– Dcleve
    Jan 30, 2023 at 22:13
  • 1
    "Empiricism prioritizes observation, which is a first person activity." But what is not a first person activity? Cartesian rationalist cogito is also a first person activity
    – Starckman
    Jan 31, 2023 at 5:05
  • "which falls into the experiential aspect of idealism." I think idealism is more about "representation (of reality)" than about "experience (of reality)".
    – Starckman
    Jan 31, 2023 at 5:06
  • @starckman -- Behaviorism was an effort to pretend observation is not first person. Same with the claim that science is "objective". Also, the exfoliation of a boulder, under age and thermal cycling, is not a first person event. Representation is to use abstractions, which works fine as 3rd person. EXPERIENCING and THINKING with representations is first person. You are crossing the world2/world3 confusion that plagues "idealism". And yes, 19th century idealists were epistemological, not ontologic idealists. Current usage focusses on ontology.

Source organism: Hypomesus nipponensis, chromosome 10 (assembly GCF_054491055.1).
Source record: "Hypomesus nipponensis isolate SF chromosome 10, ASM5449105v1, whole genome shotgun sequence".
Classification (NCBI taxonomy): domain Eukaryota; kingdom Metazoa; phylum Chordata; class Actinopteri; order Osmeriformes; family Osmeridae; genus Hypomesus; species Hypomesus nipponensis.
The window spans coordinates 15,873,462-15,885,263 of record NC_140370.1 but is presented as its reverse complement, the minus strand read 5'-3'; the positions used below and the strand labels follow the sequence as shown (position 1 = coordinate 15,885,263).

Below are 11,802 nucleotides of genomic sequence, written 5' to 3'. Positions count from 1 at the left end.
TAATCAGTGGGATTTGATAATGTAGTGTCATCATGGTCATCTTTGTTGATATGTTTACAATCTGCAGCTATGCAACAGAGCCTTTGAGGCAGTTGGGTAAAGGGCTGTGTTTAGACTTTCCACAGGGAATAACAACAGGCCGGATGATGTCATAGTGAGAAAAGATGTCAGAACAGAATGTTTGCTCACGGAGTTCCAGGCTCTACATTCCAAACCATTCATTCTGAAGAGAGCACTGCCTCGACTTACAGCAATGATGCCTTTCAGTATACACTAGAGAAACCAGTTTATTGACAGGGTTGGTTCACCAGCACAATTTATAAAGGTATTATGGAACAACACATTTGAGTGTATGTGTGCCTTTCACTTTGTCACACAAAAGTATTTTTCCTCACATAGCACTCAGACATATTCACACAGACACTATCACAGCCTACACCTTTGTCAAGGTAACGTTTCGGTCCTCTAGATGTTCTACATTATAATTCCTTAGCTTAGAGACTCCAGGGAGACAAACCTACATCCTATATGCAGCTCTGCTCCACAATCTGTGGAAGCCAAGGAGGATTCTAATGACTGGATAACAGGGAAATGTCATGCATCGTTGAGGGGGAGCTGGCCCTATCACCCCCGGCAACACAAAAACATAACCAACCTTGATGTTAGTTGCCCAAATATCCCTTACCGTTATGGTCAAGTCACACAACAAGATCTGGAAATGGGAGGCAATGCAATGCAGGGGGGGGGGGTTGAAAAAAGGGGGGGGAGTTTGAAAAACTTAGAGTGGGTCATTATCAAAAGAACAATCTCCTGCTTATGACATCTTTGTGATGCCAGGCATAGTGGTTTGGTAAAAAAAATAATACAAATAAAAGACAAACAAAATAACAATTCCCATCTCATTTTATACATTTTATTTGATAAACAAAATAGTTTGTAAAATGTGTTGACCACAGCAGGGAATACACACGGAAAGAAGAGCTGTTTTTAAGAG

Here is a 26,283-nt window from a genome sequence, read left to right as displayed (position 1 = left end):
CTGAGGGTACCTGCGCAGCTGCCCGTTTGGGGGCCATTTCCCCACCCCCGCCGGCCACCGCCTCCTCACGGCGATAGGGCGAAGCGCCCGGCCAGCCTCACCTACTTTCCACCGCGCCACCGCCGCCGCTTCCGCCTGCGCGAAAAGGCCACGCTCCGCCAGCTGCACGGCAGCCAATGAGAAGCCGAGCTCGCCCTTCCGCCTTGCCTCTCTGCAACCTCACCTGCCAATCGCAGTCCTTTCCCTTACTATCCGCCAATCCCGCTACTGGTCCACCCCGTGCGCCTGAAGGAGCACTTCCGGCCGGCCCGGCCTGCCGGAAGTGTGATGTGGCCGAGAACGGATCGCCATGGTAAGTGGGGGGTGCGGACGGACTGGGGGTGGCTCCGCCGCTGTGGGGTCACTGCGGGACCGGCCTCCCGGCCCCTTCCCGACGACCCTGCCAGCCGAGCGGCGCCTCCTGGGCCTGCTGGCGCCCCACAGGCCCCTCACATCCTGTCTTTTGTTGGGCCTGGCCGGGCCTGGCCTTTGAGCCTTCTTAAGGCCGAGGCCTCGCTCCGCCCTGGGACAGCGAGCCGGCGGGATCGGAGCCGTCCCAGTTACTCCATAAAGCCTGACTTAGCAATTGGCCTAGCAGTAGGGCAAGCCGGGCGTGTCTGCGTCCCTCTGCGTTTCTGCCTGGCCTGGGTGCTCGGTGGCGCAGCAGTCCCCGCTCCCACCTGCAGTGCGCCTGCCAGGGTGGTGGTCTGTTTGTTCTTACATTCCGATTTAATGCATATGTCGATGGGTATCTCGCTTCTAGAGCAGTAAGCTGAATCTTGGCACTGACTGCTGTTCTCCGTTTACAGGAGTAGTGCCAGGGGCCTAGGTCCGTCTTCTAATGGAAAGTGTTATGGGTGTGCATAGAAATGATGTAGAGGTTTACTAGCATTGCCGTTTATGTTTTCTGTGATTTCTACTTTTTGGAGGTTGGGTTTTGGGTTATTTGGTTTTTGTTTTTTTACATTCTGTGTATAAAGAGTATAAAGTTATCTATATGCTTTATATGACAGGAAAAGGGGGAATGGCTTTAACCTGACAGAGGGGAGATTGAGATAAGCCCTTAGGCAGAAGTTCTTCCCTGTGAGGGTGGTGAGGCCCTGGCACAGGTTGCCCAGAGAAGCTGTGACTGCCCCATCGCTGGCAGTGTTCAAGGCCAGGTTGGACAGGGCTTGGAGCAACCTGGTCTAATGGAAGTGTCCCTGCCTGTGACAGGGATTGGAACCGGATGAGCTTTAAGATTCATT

– Dcleve
    Jan 31, 2023 at 17:14

If you take the position of empiricism, there are various things that you think you know, but can't justify. Perhaps the best known is Hume's Problem. Hume pointed out that there is nothing in perception that tells you that the universe has reliable regularities or that the future will be like the past.

There are many regularities that are experienced but that can't be used for predictions. For example, most people have seen lots of crows and they were all black, but there are non-black crows. This is a regularity that is perceived but is not something that can be relied on for prediction. Thus, it is a proof by example that experience does not contain information that tells you you can predict from what you have observed.